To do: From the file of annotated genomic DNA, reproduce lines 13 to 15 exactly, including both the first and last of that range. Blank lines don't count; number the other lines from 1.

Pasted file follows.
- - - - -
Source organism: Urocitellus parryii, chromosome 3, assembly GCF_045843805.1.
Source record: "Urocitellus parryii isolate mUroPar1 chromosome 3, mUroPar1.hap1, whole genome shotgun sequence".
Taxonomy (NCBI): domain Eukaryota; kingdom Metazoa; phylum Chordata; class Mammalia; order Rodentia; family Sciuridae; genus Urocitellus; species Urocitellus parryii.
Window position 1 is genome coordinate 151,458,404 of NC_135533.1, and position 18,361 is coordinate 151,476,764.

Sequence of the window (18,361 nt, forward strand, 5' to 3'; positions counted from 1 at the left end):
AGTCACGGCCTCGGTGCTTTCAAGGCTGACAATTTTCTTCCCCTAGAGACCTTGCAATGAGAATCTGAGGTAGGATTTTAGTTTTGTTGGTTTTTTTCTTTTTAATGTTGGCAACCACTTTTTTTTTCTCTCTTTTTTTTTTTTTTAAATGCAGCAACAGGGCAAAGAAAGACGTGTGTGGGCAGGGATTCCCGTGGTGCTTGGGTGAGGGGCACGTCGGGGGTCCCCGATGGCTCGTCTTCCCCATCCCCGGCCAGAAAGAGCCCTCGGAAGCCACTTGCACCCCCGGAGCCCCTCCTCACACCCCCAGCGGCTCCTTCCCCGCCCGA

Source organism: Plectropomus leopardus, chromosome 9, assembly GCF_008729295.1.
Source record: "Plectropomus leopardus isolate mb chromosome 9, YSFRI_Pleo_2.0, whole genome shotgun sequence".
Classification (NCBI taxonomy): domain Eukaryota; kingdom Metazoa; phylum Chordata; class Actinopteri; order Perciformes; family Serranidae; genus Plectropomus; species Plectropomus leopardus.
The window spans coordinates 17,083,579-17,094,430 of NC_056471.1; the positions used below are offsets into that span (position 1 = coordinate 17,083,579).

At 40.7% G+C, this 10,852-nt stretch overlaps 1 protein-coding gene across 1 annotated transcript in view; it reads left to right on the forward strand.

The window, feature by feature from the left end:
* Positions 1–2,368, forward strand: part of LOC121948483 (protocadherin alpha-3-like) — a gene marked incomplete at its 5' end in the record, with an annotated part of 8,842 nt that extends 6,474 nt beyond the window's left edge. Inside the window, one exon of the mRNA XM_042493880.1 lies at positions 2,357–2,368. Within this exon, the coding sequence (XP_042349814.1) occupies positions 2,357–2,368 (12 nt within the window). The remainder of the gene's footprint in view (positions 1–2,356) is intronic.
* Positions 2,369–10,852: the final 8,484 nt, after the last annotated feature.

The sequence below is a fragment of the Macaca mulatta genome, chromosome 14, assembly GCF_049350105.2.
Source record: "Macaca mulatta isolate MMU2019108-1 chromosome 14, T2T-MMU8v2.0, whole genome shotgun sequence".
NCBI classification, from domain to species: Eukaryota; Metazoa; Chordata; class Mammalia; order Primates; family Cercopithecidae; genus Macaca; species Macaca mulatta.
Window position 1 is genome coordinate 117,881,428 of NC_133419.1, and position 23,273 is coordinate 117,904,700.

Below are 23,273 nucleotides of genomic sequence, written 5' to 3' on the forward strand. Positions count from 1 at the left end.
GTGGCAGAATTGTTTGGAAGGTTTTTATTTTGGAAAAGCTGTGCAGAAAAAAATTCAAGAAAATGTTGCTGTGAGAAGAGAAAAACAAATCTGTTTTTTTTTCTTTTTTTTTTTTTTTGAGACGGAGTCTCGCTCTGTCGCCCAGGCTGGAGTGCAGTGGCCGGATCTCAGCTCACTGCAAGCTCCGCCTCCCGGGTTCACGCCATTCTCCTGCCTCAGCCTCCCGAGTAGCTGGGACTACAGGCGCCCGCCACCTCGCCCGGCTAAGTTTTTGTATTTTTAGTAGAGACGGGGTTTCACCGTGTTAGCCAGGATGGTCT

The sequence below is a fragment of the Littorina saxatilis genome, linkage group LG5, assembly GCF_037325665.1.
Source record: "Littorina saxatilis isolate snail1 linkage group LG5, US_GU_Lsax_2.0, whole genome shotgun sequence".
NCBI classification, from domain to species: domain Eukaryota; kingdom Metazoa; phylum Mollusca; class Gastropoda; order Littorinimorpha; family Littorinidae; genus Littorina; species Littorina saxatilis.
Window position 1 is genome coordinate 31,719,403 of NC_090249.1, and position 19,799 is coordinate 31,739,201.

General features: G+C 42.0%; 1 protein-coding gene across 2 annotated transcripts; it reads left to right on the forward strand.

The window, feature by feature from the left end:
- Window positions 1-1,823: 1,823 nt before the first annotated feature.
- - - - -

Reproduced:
* Positions 1–2,368, forward strand: part of LOC121948483 (protocadherin alpha-3-like) — a gene marked incomplete at its 5' end in the record, with an annotated part of 8,842 nt that extends 6,474 nt beyond the window's left edge. Inside the window, one exon of the mRNA XM_042493880.1 lies at positions 2,357–2,368. Within this exon, the coding sequence (XP_042349814.1) occupies positions 2,357–2,368 (12 nt within the window). The remainder of the gene's footprint in view (positions 1–2,356) is intronic.
* Positions 2,369–10,852: the final 8,484 nt, after the last annotated feature.

The sequence below is a fragment of the Macaca mulatta genome, chromosome 14, assembly GCF_049350105.2.